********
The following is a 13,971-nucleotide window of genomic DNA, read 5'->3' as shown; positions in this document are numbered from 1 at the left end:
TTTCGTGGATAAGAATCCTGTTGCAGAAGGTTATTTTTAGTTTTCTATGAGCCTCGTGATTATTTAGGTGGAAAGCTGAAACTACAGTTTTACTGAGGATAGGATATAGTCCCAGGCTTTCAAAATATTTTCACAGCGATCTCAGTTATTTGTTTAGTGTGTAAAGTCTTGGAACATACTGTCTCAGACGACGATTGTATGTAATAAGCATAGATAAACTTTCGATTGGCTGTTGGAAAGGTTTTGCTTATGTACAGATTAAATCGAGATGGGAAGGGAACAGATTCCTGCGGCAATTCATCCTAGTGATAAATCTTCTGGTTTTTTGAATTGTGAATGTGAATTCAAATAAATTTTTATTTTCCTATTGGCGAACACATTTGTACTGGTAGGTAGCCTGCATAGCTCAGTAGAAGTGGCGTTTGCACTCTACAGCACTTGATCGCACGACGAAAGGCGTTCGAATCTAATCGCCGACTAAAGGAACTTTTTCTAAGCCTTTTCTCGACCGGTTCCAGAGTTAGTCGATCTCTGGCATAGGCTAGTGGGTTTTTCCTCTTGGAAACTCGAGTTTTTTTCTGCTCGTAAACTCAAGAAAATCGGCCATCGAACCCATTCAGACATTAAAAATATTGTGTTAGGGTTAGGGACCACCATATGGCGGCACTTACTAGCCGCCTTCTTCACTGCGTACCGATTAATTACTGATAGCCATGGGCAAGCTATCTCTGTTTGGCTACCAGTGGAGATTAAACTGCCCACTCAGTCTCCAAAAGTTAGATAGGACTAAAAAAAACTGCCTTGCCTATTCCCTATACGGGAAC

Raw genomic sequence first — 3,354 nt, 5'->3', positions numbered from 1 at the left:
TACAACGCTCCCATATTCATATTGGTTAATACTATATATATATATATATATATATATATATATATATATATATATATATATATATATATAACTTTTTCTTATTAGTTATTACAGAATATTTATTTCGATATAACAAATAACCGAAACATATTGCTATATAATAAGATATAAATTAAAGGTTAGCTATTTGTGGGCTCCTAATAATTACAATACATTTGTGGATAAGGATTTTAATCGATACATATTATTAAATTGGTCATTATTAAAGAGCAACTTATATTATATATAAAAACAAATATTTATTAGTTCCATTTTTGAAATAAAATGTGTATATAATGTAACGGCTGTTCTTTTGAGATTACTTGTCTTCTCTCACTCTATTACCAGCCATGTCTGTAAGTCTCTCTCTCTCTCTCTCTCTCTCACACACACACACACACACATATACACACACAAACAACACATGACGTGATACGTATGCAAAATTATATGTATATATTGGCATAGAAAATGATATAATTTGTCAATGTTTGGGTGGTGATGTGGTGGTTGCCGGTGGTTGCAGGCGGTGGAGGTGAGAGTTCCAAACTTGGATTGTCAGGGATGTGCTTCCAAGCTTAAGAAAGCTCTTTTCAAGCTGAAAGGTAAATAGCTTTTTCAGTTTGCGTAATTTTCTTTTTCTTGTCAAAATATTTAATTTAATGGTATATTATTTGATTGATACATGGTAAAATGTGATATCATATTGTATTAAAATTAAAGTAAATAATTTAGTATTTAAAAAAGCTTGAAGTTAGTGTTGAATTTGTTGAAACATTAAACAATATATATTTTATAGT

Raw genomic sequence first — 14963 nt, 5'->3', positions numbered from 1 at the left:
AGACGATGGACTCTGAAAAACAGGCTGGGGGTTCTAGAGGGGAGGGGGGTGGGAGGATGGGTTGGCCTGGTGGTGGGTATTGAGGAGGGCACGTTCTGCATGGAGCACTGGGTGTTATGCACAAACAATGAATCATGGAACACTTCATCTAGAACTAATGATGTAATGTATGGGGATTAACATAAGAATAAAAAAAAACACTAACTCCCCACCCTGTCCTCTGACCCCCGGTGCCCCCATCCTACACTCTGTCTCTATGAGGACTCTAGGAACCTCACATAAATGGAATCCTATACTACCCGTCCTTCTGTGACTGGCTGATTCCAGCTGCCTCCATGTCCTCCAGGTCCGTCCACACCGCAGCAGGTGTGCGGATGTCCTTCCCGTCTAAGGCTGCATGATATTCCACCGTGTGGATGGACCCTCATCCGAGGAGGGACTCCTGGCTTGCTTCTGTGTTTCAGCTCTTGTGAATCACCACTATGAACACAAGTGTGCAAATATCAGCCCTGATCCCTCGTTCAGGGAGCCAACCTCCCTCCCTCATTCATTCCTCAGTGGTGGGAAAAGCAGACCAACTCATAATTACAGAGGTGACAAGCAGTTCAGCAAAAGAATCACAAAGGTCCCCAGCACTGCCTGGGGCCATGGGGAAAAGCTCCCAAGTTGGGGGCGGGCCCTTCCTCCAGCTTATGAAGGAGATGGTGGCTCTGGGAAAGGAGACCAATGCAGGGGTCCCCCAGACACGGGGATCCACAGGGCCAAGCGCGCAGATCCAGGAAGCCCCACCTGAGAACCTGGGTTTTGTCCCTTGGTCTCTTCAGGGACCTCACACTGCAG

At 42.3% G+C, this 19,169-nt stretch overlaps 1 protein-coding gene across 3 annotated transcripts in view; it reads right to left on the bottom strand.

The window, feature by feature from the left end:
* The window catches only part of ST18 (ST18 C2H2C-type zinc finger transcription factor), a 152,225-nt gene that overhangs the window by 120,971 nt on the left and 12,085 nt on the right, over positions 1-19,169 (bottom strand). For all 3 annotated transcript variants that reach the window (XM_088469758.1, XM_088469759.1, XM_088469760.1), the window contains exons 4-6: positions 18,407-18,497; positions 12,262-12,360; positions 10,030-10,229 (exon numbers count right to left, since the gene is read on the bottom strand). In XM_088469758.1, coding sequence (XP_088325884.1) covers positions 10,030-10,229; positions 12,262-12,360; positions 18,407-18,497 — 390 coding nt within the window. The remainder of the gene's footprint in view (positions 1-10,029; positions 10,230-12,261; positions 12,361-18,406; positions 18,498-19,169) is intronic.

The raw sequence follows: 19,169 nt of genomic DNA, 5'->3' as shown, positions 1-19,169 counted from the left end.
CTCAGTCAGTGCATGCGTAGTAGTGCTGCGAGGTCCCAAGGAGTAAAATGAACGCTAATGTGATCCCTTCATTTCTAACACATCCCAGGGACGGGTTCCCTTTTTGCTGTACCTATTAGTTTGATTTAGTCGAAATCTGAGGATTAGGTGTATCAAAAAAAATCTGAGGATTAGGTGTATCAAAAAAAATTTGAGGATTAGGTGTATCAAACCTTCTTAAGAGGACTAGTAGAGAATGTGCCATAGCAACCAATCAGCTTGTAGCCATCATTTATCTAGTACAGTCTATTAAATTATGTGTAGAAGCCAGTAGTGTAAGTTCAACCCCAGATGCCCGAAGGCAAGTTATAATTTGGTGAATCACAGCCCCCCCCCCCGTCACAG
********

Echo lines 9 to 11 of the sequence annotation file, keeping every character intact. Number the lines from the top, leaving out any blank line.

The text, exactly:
* The window catches only part of ST18 (ST18 C2H2C-type zinc finger transcription factor), a 152,225-nt gene that overhangs the window by 120,971 nt on the left and 12,085 nt on the right, over positions 1-19,169 (bottom strand). For all 3 annotated transcript variants that reach the window (XM_088469758.1, XM_088469759.1, XM_088469760.1), the window contains exons 4-6: positions 18,407-18,497; positions 12,262-12,360; positions 10,030-10,229 (exon numbers count right to left, since the gene is read on the bottom strand). In XM_088469758.1, coding sequence (XP_088325884.1) covers positions 10,030-10,229; positions 12,262-12,360; positions 18,407-18,497 — 390 coding nt within the window. The remainder of the gene's footprint in view (positions 1-10,029; positions 10,230-12,261; positions 12,361-18,406; positions 18,498-19,169) is intronic.

The raw sequence follows: 19,169 nt of genomic DNA, 5'->3' as shown, positions 1-19,169 counted from the left end.
CTCAGTCAGTGCATGCGTAGTAGTGCTGCGAGGTCCCAAGGAGTAAAATGAACGCTAATGTGATCCCTTCATTTCTAACACATCCCAGGGACGGGTTCCCTTTTTGCTGTACCTATTAGTTTGATTTAGTCGAAATCTGAGGATTAGGTGTATCAAAAAAAATCTGAGGATTAGGTGTATCAAAAAAAATTTGAGGATTAGGTGTATCAAACCTTCTTAAGAGGACTAGTAGAGAATGTGCCATAGCAACCAATCAGCTTGTAGCCATCATTTATCTAGTACAGTCTATTAAATTATGTGTAGAAGCCAGTAGTGTAAGTTCAACCCCAGATGCCCGAAGGCAAGTTATAATTTGGTGAATCACAGCCCCCCCCCCCGTCACAG